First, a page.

The truth is that we need a leader who is greater than any person or idea we can create for ourselves. One we don't vote in, or out, of office. And we do have one. He does exist. We just need to accept him as that and listen for his voice. That is the message of the Gospel. But, it can be difficult because listening for God means he has something to say.
Everybody talks to God. We call it prayer. But, if anyone claims that God talks back, we call that schizophrenia. The problem is we've heard too many people justify deranged behaviour by claiming to have heard a voice from God and we don't want to be considered one of those. So, we say our prayers, and hope God respects our privacy.
That leaves us, though, with a silent God, a safe god, the Santa Claus god who makes no demands on us other than a vague injunction to be good little boys and girls, but, who still provides presents, answers to prayer, even if we aren't. A shepherd God, on the other hand,...he has a lot to say about a lot of things and the only way we recognize his voice, as distinct from the competition, is if we know what he sounds like and the only way we get to know anybody's voice is by spending time with them.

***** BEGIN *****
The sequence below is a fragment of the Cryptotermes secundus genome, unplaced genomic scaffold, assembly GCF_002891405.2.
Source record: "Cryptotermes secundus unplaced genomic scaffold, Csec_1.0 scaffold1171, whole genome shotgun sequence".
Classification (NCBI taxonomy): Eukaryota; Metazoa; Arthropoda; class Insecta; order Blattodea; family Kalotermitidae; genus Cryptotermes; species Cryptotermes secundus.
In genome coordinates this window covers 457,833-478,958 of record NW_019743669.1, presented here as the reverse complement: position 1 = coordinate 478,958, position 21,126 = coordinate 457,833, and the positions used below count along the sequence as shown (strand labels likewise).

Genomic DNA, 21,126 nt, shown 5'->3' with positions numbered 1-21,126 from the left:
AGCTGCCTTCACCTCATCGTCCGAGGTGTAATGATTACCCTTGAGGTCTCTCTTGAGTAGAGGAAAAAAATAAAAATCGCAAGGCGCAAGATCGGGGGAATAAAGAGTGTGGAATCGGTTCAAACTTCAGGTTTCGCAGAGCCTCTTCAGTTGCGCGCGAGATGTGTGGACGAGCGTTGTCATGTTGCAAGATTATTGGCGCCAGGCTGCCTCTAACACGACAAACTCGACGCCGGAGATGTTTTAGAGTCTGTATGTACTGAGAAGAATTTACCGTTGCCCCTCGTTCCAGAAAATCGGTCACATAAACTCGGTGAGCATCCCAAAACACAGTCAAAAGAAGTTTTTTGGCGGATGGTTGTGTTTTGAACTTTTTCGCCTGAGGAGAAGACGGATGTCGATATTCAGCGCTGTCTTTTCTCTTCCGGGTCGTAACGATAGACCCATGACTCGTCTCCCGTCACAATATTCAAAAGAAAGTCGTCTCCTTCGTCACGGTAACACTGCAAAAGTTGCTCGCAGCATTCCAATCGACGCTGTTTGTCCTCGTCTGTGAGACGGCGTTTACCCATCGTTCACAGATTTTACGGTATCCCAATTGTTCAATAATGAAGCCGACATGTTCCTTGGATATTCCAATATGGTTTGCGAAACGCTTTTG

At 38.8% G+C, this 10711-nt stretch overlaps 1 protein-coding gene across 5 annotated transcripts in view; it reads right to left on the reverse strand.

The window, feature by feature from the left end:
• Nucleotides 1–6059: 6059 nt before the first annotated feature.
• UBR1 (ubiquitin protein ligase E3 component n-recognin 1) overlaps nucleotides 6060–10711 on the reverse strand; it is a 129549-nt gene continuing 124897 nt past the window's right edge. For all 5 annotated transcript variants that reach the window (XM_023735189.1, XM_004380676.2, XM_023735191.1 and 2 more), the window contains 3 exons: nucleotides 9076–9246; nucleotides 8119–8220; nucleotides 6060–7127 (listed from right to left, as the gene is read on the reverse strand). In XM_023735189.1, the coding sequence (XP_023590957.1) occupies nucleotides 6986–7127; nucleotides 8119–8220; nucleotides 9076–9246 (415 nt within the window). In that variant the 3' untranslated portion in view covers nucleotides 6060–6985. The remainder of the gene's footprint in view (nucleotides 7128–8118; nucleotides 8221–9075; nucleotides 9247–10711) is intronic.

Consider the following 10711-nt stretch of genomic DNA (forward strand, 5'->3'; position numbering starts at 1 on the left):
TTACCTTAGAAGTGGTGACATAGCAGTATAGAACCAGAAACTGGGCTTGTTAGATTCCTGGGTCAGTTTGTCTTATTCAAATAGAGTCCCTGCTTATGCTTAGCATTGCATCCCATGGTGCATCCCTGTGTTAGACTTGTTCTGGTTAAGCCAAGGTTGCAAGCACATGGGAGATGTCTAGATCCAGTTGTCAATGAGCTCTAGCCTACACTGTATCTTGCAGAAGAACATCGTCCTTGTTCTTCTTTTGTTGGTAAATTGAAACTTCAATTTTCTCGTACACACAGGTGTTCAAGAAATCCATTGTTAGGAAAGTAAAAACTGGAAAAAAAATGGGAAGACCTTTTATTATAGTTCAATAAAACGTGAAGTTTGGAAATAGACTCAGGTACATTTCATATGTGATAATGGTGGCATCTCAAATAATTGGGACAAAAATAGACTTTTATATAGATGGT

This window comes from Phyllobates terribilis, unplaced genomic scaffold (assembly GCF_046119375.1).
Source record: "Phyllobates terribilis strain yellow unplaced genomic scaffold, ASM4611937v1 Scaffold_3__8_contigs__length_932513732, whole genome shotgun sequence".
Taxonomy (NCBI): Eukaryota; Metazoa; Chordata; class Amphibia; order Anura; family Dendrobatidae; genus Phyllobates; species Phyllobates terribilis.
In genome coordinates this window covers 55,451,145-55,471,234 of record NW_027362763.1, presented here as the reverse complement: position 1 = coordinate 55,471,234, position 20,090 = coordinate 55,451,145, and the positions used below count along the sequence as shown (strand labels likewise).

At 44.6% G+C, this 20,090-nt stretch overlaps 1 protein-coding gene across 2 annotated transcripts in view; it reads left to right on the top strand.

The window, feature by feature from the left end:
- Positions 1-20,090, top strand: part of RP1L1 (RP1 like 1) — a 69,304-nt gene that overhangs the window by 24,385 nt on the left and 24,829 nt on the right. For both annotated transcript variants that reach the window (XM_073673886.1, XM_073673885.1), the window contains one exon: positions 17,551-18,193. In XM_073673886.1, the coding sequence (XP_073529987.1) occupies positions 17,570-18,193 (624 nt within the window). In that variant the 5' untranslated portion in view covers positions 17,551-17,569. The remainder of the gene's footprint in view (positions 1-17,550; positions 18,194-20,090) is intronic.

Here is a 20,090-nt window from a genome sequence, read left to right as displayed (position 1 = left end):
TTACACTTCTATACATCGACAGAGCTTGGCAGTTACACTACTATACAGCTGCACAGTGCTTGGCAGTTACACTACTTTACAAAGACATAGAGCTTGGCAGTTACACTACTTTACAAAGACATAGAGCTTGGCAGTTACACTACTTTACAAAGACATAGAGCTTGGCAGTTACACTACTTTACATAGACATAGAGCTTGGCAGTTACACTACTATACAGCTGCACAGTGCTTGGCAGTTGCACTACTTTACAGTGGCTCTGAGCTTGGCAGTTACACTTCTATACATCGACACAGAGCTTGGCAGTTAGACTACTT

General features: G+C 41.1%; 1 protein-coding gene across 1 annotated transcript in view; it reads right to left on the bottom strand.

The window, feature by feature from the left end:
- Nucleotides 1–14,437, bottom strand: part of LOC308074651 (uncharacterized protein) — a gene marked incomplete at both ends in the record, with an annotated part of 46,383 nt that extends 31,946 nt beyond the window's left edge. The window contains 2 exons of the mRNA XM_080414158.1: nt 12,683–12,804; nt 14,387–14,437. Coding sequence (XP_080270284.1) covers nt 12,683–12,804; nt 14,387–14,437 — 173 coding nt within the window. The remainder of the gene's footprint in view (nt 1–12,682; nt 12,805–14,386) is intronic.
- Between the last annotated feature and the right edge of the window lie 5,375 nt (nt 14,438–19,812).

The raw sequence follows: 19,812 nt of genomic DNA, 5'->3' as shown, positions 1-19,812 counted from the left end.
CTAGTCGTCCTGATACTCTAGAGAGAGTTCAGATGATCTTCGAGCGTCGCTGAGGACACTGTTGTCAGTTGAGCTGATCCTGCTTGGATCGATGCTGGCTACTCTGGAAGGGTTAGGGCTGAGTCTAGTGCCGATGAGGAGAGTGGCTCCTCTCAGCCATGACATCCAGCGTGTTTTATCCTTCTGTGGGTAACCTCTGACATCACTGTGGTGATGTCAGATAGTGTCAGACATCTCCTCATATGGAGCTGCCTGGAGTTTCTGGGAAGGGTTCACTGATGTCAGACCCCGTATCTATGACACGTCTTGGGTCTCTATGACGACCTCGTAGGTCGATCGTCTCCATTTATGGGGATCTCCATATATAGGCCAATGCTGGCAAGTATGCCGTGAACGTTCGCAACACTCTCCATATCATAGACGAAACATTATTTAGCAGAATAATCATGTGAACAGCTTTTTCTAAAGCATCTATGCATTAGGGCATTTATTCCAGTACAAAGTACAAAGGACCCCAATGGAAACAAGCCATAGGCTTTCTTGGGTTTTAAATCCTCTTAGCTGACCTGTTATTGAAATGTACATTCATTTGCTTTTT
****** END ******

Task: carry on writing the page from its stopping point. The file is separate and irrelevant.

That's what God really wants. He doesn't want to be silent and remote. He wants us to spend quality time with him and get to know him as he knows us. He wants us to study his word and get a sense of how he speaks so that when we hear the voice of another would-be leader we can ask ourselves if the styles match up and if they don't, then we know which represents the true shepherd and which the false. But, unless we take the time to learn the voice, we'll never learn the difference, and we'll end up like sheep wandering the roads of Wales, run over by passing vehicles.
Oh. The alien is still standing on the end of his spaceship's ramp. His hand still raised in greeting. In case we hadn't heard the first time, he repeats himself, "Take me to your leader." We think. Who is our leader? To whom do we owe personal allegiance? Then, an idea comes to mind. What about Jesus? That's a thought. And where is he? He's here in the Tabernacle.
Would you bring the alien to church to have him meet Jesus? He's the only real leader we should have. Now, that would be an act of faith. But, come to think of it, why wait for the alien to arrive? There are plenty of people who are alien to Christ already here, all around us. Maybe, they should meet our leader, first. Maybe, we should bring them.
In the Name...